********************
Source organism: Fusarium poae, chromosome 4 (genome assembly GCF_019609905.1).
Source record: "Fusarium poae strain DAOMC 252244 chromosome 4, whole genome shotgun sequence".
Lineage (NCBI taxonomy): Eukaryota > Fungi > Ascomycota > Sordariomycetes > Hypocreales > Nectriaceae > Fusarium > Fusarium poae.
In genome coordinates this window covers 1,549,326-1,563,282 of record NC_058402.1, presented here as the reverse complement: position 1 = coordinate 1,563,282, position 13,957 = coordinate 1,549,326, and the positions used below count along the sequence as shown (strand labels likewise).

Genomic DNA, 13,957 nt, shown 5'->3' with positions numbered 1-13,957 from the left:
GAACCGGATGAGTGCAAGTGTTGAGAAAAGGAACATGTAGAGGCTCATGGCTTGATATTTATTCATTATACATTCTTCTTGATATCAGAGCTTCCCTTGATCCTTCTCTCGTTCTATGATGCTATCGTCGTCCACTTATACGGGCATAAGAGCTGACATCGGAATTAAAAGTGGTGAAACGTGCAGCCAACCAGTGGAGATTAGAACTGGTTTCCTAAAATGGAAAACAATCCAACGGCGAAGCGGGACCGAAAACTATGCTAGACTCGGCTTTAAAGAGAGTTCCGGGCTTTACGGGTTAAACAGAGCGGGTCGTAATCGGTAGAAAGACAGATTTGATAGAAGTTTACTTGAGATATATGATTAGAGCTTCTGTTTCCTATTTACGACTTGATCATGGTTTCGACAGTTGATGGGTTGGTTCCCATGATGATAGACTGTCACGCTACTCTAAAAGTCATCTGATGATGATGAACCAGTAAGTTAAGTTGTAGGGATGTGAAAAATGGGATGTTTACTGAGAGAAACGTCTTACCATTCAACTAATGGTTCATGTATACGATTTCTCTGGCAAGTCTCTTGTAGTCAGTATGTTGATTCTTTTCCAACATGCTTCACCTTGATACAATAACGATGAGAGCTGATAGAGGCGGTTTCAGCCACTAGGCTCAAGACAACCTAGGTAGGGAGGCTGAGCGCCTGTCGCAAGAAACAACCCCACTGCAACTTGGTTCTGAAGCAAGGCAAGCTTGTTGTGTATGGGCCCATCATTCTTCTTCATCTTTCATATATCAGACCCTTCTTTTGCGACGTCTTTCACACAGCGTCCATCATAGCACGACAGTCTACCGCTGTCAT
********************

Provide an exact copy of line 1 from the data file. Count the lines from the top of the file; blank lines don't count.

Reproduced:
Source organism: Fusarium poae, chromosome 4 (genome assembly GCF_019609905.1).